The history of human activity in Indiana, a US state in the Midwest, began with migratory tribes of Native Americans who inhabited Indiana as early as 8000 BC. Tribes succeeded one another in dominance for several thousand years and reached their peak of development during the period of Mississippian culture. The region entered recorded history in the 1670s when the first Europeans came to Indiana and claimed the territory for the Kingdom of France. After France ruled for 100 years (with little settlement in this area), it was defeated by Great Britain in the French and Indian War (Seven Years' War) and ceded its territory east of the Mississippi. Britain held the land for more than twenty years, until after its defeat in the American Revolutionary War. At that time, Britain ceded the entire trans-Allegheny region, including what is now Indiana, to the new United States.
The United States government divided the trans-Allegheny region into several new territories. The largest of these was the Northwest Territory, which was progressively divided into several smaller territories by the United States Congress. In 1800, the Indiana Territory was the first new territory established from a portion of the Northwest Territory. The territory grew in population and development until it was admitted to the Union in 1816 as the nineteenth state, Indiana. Following statehood, the newly established state government laid out on an ambitious plan to transform Indiana from a segment of the frontier into a developed, well populated, and thriving state. The state's founders initiated a program that led to the construction of roads, canals, railroads, and state-funded public schools. Despite the noble aims of the project, profligate spending ruined the state's credit. By 1841 the state was near bankruptcy and forced to liquidate most of its public works. By its new constitution of 1851, it restricted rights of free blacks and excluded them from the suffrage. During the 1850s, the state's population grew to exceed one million. The ambitious program of its founders was realized as Indiana became the fourth-largest state in terms of population, as measured by the 1860 census.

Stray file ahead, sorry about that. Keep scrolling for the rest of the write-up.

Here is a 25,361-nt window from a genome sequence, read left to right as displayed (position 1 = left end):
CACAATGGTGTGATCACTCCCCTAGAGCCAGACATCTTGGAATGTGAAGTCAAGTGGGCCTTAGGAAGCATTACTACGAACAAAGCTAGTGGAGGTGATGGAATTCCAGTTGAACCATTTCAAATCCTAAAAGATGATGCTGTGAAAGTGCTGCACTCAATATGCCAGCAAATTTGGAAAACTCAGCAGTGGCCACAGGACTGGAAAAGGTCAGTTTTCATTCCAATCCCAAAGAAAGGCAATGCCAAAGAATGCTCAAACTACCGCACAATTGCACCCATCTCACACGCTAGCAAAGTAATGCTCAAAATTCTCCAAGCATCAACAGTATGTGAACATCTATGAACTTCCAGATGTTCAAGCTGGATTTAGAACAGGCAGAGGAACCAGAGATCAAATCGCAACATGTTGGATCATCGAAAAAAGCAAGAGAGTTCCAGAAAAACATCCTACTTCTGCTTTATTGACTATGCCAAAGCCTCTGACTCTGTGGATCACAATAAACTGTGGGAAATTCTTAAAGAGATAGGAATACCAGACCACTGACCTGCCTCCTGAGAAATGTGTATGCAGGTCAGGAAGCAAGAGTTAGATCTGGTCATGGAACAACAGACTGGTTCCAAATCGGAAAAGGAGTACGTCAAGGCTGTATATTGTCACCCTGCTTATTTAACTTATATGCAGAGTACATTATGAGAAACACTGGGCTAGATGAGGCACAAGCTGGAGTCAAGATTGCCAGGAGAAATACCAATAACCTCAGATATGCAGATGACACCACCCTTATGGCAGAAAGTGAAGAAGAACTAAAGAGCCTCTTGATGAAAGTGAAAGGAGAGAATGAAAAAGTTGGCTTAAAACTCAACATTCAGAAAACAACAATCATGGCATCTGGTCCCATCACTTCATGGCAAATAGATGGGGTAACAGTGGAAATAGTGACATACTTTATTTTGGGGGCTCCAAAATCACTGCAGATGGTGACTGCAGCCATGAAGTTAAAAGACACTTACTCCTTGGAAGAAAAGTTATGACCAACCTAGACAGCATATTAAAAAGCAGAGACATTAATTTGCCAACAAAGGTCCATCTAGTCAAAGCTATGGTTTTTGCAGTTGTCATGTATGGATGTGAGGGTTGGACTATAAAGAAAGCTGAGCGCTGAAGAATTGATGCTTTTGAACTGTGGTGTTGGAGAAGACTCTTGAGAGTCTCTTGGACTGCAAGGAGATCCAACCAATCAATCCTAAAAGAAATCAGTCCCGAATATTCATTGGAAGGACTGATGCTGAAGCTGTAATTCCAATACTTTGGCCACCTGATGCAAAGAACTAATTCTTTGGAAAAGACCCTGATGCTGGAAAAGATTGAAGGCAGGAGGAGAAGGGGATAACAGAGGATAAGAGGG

Indiana became politically influential and played an important role in the Union during the American Civil War. Indiana was the first western state to mobilize for the war, and its soldiers participated in almost every engagement during the war. Following the Civil War, Indiana remained politically important as it became a critical swing state in U.S. Presidential elections. It helped decide control of the presidency for three decades. During the Indiana Gas Boom of the late 19th century, industry began to develop rapidly in the state. The state's Golden Age of Literature began in the same time period, increasing its cultural influence. By the early 20th century, Indiana developed into a strong manufacturing state and attracted numerous immigrants and internal migrants to its industries. It experienced setbacks during the Great Depression of the 1930s. Construction of the Indianapolis Motor Speedway, expansion of the auto industry, urban development, and two wars contributed to the state's industrial growth. During the second half of the 20th century, Indiana became a leader in the pharmaceutical industry due to the innovations of companies such as Eli Lilly.